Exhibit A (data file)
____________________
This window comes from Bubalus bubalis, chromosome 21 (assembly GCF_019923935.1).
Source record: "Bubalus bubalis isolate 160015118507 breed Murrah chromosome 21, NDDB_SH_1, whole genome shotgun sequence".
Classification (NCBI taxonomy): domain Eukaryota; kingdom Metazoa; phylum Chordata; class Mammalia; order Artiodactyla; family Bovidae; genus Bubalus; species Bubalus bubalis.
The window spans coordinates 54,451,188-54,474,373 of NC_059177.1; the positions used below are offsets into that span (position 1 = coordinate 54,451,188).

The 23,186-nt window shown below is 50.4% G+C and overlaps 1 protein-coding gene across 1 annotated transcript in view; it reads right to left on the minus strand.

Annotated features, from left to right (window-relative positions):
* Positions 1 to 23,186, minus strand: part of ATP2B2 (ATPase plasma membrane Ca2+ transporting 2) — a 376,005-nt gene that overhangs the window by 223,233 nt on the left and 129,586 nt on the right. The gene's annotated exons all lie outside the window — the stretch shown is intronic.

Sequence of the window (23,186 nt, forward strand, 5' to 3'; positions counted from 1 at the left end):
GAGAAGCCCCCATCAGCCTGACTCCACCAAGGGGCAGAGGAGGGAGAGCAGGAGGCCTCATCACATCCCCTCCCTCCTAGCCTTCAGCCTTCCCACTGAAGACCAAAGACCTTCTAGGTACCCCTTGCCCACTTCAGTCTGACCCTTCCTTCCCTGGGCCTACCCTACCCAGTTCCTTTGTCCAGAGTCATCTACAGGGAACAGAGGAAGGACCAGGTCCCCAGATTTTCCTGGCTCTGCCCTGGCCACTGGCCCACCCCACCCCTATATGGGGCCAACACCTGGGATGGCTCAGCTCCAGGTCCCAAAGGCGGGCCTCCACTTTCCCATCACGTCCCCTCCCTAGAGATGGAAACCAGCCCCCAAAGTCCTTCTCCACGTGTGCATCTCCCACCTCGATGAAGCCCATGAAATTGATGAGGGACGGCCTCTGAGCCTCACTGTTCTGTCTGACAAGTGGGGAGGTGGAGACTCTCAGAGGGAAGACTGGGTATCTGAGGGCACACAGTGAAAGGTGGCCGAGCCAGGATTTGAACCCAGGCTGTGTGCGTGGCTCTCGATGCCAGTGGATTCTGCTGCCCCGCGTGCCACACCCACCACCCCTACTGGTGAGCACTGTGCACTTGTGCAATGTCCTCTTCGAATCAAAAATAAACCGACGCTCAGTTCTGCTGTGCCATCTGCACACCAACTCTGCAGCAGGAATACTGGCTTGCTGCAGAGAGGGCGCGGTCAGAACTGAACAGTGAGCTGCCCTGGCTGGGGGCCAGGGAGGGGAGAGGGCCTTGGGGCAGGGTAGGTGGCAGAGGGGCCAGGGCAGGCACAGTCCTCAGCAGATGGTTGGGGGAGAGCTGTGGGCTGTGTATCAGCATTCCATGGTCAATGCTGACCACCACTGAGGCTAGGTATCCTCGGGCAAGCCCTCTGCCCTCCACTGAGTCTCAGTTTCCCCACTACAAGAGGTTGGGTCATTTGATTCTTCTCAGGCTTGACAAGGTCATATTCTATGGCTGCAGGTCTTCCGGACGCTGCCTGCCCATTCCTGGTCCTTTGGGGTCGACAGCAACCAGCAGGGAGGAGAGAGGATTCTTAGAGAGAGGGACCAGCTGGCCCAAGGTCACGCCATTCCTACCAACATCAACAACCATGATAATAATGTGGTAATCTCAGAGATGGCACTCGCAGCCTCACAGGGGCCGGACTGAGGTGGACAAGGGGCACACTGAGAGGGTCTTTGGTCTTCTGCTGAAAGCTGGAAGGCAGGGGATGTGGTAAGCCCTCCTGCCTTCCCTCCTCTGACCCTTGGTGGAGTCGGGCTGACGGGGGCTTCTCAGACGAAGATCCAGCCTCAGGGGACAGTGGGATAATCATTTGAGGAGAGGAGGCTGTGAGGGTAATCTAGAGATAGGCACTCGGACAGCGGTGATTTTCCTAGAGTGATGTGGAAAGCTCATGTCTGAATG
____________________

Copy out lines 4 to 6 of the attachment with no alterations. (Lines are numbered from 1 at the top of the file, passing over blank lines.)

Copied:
The window spans coordinates 54,451,188-54,474,373 of NC_059177.1; the positions used below are offsets into that span (position 1 = coordinate 54,451,188).

The 23,186-nt window shown below is 50.4% G+C and overlaps 1 protein-coding gene across 1 annotated transcript in view; it reads right to left on the minus strand.

Annotated features, from left to right (window-relative positions):